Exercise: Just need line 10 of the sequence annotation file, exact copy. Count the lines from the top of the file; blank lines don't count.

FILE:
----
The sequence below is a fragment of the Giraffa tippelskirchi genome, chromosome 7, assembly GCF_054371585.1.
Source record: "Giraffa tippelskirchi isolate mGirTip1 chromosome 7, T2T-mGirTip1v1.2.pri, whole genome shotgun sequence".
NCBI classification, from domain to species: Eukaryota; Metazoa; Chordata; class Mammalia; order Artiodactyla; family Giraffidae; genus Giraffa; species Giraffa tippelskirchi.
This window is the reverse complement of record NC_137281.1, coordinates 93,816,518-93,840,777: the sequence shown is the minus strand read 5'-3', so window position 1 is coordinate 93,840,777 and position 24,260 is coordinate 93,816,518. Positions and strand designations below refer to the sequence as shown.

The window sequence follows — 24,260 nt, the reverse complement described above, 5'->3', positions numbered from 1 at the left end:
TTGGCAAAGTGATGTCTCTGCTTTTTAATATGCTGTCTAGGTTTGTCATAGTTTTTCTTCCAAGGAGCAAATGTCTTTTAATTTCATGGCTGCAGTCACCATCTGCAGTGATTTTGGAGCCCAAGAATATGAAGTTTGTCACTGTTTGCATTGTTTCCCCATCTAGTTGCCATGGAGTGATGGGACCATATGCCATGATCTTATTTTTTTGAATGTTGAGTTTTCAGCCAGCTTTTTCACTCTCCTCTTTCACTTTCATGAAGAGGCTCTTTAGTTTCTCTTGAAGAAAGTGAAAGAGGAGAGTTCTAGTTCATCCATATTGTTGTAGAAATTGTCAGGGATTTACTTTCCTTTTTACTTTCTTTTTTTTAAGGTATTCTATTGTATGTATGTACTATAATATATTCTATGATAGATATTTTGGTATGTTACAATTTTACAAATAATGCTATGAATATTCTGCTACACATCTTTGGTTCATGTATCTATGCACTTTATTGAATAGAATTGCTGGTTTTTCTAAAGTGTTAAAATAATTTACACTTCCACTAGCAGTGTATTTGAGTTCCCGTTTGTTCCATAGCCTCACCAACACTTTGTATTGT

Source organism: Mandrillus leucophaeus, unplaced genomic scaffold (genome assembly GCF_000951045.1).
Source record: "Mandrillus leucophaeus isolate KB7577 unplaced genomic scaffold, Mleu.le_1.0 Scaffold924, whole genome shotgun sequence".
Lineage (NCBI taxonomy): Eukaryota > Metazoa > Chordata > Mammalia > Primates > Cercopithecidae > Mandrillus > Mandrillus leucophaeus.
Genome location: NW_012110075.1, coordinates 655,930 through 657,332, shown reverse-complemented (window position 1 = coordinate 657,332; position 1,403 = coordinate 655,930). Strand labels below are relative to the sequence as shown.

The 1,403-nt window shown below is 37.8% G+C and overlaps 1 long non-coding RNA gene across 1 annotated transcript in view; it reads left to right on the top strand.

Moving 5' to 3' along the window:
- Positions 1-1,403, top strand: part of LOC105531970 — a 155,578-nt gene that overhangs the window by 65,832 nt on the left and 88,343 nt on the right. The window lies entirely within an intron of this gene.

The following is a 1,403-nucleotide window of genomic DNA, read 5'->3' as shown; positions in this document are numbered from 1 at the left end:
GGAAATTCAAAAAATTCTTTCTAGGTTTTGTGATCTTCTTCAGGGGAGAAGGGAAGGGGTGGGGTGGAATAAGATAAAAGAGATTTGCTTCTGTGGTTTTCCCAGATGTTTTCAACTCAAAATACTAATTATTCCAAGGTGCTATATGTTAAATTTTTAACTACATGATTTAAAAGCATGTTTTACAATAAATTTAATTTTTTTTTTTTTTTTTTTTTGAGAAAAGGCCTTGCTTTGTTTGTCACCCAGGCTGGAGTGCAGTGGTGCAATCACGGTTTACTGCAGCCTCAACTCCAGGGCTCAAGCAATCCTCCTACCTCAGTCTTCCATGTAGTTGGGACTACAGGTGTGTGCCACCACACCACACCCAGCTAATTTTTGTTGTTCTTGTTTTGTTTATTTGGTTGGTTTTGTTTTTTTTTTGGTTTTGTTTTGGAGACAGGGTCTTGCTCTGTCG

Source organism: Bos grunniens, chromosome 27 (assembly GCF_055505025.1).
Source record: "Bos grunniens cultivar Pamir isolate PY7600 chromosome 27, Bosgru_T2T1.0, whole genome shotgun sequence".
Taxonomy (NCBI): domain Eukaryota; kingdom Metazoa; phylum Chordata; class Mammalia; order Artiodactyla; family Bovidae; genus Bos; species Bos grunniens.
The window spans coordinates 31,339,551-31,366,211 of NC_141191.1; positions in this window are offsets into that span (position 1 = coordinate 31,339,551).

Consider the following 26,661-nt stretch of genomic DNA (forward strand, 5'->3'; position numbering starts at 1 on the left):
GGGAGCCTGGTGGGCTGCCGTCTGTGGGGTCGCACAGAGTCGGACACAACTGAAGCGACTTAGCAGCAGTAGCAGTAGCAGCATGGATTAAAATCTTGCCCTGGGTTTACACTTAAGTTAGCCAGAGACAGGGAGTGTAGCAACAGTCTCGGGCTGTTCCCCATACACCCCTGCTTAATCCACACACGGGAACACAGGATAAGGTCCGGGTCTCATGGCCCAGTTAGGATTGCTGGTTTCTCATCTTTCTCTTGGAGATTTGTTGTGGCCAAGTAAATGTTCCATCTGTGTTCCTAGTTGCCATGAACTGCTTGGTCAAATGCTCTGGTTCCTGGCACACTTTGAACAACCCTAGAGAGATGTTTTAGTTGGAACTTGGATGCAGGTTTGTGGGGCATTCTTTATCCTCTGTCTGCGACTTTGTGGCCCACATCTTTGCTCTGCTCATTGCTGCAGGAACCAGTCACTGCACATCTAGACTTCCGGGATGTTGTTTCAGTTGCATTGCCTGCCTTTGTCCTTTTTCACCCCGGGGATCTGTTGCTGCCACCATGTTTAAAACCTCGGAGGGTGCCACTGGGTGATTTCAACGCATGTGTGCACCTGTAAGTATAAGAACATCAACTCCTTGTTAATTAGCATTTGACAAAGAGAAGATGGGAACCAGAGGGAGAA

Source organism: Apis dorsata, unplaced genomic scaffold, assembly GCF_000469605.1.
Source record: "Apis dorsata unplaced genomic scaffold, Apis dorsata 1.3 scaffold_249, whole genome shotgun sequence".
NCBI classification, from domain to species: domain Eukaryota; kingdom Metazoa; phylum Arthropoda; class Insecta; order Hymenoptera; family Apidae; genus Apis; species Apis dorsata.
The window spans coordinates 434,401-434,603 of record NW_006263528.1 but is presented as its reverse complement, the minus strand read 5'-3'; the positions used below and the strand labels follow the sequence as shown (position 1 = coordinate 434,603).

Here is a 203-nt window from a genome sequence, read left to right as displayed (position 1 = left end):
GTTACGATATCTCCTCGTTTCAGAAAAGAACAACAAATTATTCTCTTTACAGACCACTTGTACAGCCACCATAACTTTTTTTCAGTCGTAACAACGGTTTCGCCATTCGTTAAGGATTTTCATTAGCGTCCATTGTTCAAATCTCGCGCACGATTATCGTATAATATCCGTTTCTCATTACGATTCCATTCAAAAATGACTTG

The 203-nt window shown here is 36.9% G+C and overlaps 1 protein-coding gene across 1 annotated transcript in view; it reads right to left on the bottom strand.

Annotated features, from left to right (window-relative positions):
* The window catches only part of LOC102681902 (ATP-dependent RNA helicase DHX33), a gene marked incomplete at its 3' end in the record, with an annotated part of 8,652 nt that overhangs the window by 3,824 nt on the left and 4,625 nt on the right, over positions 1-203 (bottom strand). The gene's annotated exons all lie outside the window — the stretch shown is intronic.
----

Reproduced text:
Genome location: NW_012110075.1, coordinates 655,930 through 657,332, shown reverse-complemented (window position 1 = coordinate 657,332; position 1,403 = coordinate 655,930). Strand labels below are relative to the sequence as shown.